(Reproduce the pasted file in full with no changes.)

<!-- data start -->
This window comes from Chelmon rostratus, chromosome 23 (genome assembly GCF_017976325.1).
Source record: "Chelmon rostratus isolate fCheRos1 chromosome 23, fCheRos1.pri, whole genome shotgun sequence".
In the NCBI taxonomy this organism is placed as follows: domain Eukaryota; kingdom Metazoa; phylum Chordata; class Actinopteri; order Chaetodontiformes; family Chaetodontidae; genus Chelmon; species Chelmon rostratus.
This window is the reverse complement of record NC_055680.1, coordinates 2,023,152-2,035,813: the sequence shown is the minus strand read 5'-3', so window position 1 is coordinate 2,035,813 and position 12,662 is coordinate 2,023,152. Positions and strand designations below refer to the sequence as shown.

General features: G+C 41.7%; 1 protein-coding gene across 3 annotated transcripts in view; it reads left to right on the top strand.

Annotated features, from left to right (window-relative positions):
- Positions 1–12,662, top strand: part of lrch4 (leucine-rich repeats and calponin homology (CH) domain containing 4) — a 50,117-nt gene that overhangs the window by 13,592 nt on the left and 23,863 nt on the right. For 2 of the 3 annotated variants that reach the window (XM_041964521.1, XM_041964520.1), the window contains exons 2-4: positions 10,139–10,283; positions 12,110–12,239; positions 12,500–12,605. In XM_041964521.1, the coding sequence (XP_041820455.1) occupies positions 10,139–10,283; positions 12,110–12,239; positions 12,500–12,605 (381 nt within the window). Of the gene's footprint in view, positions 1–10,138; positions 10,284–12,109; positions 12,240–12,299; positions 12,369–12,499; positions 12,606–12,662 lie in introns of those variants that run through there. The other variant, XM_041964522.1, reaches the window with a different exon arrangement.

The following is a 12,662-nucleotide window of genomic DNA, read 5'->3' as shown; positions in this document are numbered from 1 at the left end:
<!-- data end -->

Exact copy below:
This window comes from Chelmon rostratus, chromosome 23 (genome assembly GCF_017976325.1).
Source record: "Chelmon rostratus isolate fCheRos1 chromosome 23, fCheRos1.pri, whole genome shotgun sequence".
In the NCBI taxonomy this organism is placed as follows: domain Eukaryota; kingdom Metazoa; phylum Chordata; class Actinopteri; order Chaetodontiformes; family Chaetodontidae; genus Chelmon; species Chelmon rostratus.
This window is the reverse complement of record NC_055680.1, coordinates 2,023,152-2,035,813: the sequence shown is the minus strand read 5'-3', so window position 1 is coordinate 2,035,813 and position 12,662 is coordinate 2,023,152. Positions and strand designations below refer to the sequence as shown.

General features: G+C 41.7%; 1 protein-coding gene across 3 annotated transcripts in view; it reads left to right on the top strand.

Annotated features, from left to right (window-relative positions):
- Positions 1–12,662, top strand: part of lrch4 (leucine-rich repeats and calponin homology (CH) domain containing 4) — a 50,117-nt gene that overhangs the window by 13,592 nt on the left and 23,863 nt on the right. For 2 of the 3 annotated variants that reach the window (XM_041964521.1, XM_041964520.1), the window contains exons 2-4: positions 10,139–10,283; positions 12,110–12,239; positions 12,500–12,605. In XM_041964521.1, the coding sequence (XP_041820455.1) occupies positions 10,139–10,283; positions 12,110–12,239; positions 12,500–12,605 (381 nt within the window). Of the gene's footprint in view, positions 1–10,138; positions 10,284–12,109; positions 12,240–12,299; positions 12,369–12,499; positions 12,606–12,662 lie in introns of those variants that run through there. The other variant, XM_041964522.1, reaches the window with a different exon arrangement.

The following is a 12,662-nucleotide window of genomic DNA, read 5'->3' as shown; positions in this document are numbered from 1 at the left end: